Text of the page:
Foxp3 expression in human cancer cells.

Karanikas V, Speletas M, Zamanakou M, Kalala F, Loules G, Kerenidi T, Barda AK, Gourgoulianis KI, Germenis AE - J Transl Med (2008)

Immunohistochemical staining of tumor cell line cytospins. A: Melanoma (GERL); predominant cytoplasmic expression. B: Lung adenocarcinoma (GILI); cytoplasmic and nuclear expression. C: Colon adenocarcinoma (HCA 2.6); predominant cytoplasmic expression. D: T Lymphoblastic leukemia (JURKAT); cytoplasmic and nuclear expression. E: Breast adenocarcinoma (MCF7); predominant cytoplasmic expression. F: Not expressing EBV-transformed B cells. Inserts represent May-Gruvald-Giemsa staining of the corresponding cell lines.
© Copyright Policy - open-access
Related In: Results  -  Collection

License
Show All Figures
getmorefigures.php?uid=PMC2386447&req=5

Figure 2: Immunohistochemical staining of tumor cell line cytospins. A: Melanoma (GERL); predominant cytoplasmic expression. B: Lung adenocarcinoma (GILI); cytoplasmic and nuclear expression. C: Colon adenocarcinoma (HCA 2.6); predominant cytoplasmic expression. D: T Lymphoblastic leukemia (JURKAT); cytoplasmic and nuclear expression. E: Breast adenocarcinoma (MCF7); predominant cytoplasmic expression. F: Not expressing EBV-transformed B cells. Inserts represent May-Gruvald-Giemsa staining of the corresponding cell lines.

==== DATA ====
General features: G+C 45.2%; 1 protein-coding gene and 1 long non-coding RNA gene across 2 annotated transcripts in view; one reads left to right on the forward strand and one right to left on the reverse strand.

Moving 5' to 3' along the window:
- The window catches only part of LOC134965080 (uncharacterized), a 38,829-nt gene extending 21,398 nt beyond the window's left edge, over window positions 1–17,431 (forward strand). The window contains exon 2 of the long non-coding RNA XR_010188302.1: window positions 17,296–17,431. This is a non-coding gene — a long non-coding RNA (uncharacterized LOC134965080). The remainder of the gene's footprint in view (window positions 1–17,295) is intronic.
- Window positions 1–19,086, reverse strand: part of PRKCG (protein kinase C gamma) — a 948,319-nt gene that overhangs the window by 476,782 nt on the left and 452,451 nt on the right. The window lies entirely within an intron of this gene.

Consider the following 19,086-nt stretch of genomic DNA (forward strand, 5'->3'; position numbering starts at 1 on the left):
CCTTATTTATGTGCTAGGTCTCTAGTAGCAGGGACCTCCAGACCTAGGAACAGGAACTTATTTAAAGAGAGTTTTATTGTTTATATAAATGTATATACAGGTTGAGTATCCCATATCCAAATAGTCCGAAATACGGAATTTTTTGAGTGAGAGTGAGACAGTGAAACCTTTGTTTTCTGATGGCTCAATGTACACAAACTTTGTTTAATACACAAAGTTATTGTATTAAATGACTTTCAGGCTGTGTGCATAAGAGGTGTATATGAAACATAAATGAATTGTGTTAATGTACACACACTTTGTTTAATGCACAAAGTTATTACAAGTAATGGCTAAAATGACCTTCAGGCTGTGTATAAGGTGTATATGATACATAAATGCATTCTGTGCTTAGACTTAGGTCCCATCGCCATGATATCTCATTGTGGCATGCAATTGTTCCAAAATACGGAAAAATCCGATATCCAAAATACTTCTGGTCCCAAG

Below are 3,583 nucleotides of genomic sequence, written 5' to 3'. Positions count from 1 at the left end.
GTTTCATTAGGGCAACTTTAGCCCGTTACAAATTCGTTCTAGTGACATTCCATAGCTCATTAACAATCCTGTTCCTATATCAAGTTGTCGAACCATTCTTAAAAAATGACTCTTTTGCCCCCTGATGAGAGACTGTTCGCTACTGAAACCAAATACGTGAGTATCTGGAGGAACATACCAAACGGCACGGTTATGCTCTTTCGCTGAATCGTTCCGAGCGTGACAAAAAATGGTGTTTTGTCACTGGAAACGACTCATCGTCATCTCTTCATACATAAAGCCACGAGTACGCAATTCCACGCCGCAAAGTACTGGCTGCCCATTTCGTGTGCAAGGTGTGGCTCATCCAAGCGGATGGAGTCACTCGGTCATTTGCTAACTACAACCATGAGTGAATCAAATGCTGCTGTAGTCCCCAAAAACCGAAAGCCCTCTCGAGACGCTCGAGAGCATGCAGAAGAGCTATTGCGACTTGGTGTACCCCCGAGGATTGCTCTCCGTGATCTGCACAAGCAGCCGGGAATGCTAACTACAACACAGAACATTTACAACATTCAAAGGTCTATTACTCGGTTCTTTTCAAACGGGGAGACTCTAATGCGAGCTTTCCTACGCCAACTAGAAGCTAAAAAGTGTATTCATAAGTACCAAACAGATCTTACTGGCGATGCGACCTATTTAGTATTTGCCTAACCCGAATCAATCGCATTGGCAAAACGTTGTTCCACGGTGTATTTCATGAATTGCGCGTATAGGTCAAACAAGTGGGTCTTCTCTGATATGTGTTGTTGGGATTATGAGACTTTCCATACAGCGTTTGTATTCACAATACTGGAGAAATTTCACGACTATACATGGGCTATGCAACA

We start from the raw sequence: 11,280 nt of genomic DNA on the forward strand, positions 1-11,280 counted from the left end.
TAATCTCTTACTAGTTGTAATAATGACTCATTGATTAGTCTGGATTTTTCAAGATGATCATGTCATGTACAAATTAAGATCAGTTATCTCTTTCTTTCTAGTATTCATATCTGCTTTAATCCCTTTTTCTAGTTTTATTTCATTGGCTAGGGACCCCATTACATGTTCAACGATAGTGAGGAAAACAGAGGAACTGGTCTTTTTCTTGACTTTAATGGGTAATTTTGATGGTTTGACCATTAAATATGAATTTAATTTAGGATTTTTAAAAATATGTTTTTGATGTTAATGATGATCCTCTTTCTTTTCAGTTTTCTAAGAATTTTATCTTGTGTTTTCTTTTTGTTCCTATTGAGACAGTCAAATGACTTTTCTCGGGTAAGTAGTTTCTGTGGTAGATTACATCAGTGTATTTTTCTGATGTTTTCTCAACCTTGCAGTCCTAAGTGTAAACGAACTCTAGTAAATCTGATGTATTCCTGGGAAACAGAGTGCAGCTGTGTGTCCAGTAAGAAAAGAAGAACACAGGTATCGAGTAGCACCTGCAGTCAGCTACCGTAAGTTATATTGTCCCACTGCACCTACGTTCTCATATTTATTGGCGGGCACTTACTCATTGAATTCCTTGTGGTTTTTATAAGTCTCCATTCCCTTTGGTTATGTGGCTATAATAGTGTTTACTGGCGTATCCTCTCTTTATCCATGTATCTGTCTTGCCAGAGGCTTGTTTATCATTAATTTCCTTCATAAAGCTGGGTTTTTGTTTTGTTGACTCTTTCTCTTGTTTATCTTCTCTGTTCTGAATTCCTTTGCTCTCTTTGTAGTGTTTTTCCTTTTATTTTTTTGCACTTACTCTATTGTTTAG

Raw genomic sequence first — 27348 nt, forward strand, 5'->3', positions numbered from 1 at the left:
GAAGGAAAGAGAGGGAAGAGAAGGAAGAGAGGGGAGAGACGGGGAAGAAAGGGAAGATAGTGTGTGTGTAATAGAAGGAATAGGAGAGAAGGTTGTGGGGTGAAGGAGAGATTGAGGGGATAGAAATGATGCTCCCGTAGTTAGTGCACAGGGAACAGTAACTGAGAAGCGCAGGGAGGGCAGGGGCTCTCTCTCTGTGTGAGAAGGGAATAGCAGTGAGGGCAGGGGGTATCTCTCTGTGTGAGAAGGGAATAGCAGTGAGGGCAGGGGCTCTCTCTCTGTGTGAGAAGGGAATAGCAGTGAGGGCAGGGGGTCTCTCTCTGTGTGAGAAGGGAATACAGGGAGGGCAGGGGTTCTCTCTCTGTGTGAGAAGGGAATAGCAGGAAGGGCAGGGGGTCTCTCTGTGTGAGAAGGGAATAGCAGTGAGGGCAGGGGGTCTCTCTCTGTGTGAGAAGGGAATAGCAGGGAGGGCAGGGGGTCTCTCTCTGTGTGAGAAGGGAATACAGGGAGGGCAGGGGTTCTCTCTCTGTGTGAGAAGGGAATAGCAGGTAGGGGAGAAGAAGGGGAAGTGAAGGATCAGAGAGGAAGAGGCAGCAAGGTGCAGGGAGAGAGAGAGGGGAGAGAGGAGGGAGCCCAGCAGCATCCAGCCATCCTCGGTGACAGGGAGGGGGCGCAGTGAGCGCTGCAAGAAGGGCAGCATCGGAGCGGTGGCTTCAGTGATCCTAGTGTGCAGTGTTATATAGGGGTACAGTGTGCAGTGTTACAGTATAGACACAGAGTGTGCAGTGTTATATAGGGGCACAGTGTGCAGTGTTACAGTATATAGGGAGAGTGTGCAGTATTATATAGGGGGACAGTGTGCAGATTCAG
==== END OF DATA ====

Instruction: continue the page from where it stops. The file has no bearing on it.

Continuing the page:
Mentions: All tumor lines tested, exhibited distinct staining profiles (Fig. 2). Heterogenous subcellular localization of Foxp3 (predominantly perinuclear cytoplasmic and/or mainly nuclear) was observed in lines of epithelial as well as of non-epithelial origin, while EBV-transformed B cells were devoid of staining. This finding warrants further attention with respect to the possible functional consequences of nuclear and/or perinuclear cytoplasmic Foxp3 expression by cancer cells. In particular, under the light of recent findings revealing the physical interaction of Foxp3 with the nuclear factor of activated T cells (NFAT), it appears that at least with respect to its nuclear localization, Foxp3 plays a pivotal role in the formation of nuclear complexes that are important to regulate the transcription of several target genes [16], that confer to Tregs their suppressive function [17].